Stills from “Bitch, Bad”

Lupe Fiasco’s music video for “Bitch, Bad” features themes of African-American representation in entertainment including minstrel shows, black face, radio and the images portrayed modern hip-hop music videos.

The music video contrasts and protests many of the images shown of African-Americans in entertainment. Broken up into three acts, the dialog is set up similar to a play.


Before the ‘show’ begins, a white man stands outside counting his money as a worker puts up a playbill for the show. This doesn’t have any apparent meaning quite yet, but acts as foreshadowing leading to the main themes of the video. Picture 2

Act I

A mother is singing along to lyrics on the radio. Sitting next to her son, she sings along lyrics that suggest being a “bad bitch.” The video appears to be suggesting that this is not a good message for children, especially a son who looks up to his mother. Not only is the mother limiting her own self-worth, but her son also receives the same message about women. Keeping up with the minstrel-like stage theme, the scene shows the victims of this message – the young male viewers.



Act II

Act II shows the effect portrayals of women in hip-hop music videos have on young girls. The act beings with a group of young girls, perhaps preteens, watching videos on the internet. Although music videos on television are can still be sexual and stereotypical, the online content is often even more uncensored. The video also mentions the internet’s challenge for parents: children might spend more time and have more experience online than the parents. Kids and teens know the ropes better than anyone when it comes to the web, in most cases. (Trust me, I figured out how to delete my browsing history when I was 12). Upon reaching womanhood, it is common for young girls to be curious about sexuality. What men are looking for can be especially important. The images in many hip-hop music videos only show one type of woman… the “bad bitch” dancing sexually, commonly dressed in thongs, makeup, wigs and other negative artifacts. This image of women is commonly associated with MEN being the primary “gaze” and judge; however, Lupe’s video suggests young girls are truly the victims of this image of African-American women.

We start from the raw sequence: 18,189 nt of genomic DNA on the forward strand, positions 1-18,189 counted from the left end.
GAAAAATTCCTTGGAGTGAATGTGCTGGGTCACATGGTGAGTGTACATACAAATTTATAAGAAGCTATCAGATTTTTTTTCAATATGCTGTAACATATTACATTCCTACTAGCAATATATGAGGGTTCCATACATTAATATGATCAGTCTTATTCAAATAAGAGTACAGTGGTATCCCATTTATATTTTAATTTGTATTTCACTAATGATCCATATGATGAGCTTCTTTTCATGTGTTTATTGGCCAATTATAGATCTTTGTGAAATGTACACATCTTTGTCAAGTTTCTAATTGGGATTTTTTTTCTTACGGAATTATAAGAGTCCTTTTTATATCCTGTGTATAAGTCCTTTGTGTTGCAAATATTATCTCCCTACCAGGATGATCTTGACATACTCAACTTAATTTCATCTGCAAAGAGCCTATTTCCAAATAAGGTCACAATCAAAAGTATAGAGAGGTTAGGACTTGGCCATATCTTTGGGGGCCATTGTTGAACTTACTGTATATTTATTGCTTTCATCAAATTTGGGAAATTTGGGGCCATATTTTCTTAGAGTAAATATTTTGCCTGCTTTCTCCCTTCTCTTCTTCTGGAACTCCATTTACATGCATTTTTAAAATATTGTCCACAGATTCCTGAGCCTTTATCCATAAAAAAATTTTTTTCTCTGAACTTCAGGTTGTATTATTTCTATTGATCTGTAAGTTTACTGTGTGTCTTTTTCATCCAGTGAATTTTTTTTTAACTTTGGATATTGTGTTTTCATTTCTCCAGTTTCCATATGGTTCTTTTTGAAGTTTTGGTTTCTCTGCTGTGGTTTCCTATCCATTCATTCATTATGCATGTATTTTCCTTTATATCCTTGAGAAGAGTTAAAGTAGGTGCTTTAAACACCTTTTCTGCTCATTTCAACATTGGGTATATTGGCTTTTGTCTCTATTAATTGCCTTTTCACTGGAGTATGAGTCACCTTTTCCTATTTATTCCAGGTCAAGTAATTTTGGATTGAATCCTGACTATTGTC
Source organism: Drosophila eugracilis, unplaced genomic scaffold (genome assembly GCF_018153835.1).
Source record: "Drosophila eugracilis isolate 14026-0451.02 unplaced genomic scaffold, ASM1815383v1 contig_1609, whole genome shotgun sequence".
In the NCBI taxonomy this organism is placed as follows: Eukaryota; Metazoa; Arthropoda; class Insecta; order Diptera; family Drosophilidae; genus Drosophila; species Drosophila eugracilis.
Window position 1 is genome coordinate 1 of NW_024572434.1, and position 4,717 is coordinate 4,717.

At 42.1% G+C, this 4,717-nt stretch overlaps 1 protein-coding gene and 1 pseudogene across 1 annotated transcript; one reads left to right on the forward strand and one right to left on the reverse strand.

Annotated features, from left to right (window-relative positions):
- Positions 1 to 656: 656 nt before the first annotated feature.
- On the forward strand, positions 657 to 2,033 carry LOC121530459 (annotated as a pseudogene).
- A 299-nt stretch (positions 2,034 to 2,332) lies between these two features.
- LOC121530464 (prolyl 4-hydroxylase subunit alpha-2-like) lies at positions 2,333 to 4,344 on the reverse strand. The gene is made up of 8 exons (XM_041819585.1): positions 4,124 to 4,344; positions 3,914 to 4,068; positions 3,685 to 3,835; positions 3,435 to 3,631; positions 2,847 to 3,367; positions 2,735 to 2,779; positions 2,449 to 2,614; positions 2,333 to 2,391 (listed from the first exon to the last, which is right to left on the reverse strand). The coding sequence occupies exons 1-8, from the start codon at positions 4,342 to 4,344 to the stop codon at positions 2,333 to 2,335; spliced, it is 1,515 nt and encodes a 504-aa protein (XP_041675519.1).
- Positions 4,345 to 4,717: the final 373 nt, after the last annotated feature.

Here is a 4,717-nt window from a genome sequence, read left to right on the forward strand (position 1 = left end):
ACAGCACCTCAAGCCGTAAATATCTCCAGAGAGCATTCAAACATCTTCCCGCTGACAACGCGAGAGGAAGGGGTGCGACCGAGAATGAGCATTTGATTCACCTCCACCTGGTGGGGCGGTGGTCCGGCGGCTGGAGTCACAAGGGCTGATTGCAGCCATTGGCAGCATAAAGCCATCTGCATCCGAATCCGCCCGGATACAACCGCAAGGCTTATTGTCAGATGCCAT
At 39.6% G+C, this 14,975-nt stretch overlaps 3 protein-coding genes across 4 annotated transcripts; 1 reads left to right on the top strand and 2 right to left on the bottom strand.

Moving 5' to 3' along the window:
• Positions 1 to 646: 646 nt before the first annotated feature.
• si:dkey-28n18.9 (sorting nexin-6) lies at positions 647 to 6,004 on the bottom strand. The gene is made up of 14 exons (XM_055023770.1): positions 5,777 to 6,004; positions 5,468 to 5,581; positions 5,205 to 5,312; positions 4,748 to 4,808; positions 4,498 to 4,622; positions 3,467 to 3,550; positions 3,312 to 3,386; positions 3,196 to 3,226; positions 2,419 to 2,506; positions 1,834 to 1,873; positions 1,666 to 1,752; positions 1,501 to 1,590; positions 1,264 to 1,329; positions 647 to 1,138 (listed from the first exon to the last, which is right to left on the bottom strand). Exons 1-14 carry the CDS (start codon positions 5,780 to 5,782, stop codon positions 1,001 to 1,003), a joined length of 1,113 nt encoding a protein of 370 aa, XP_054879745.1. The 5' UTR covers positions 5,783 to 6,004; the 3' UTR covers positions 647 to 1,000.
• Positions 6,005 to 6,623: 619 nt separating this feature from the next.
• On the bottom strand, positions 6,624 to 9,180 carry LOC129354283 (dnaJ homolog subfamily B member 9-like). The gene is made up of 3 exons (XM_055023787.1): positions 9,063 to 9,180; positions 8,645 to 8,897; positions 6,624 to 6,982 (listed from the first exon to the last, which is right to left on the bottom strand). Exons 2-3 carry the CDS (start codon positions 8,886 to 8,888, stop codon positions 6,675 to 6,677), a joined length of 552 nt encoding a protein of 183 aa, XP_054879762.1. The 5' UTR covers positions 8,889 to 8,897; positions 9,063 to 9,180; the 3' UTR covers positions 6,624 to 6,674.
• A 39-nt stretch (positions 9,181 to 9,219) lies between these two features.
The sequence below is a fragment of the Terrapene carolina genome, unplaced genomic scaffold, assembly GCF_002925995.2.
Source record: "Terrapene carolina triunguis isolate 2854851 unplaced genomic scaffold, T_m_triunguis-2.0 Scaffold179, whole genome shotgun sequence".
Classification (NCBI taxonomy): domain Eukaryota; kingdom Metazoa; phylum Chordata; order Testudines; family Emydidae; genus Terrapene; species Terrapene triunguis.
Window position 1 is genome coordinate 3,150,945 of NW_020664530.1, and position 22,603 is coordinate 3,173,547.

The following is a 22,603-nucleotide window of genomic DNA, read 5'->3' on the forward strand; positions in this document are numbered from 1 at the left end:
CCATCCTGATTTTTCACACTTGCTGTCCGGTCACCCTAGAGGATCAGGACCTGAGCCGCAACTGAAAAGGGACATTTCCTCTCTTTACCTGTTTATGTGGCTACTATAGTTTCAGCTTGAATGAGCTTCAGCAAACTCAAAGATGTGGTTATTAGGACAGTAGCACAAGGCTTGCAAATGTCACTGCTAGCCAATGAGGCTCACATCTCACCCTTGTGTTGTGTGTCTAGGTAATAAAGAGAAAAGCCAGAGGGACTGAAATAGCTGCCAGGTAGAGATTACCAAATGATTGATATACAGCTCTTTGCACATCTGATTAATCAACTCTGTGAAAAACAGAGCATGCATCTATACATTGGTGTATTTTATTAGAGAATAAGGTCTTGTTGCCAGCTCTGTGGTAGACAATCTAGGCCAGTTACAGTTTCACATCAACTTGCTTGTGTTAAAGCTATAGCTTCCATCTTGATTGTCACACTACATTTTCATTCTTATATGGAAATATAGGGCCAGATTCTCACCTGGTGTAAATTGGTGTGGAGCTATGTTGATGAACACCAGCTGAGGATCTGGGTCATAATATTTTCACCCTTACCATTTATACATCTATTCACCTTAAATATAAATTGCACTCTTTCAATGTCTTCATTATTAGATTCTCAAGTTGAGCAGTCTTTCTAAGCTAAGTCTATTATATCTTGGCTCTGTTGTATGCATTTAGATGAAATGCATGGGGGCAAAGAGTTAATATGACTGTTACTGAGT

During the third portion of the video, it shows the children growing up into adults. When the young girl grows into a young woman – and the boy into a young man – they cross paths. There is confusion here: The woman is ‘dressed to impress’ in skimpy clothing like the other women in the hip hop videos, but the young man views this type of woman as a ‘bitch’. This demonstrates a disconnect between the images women see men liking, and the types of women men actually want.

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Throughout the music video, imagery relating to blackface is shown throughout the theatre. Actual 17th-18th century film of white actors in blackface is contrasted with modern African-American individuals applying blackface backstage.

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This video potentially has many meanings and messages about racism and culture. The message I received has to do with African-Americans taking back their culture. I believe this video is a critique on the entertainment industry. The video illustrates white men determining their image in the media and using money to control the industry. The video appears to suggest that white men and money should not control the images of African-Americans.  Instead of the white media determining how to use African-Americans for entertainment, African-Americans could determine their own “face” for the world to see by removing the ‘blackface’ white society as put on them in order to generate cashflow. The removal of blackface can be viewed as a metaphor for African-Americans taking back their culture and attempting to combat racial stereotypes in white consumerist society.

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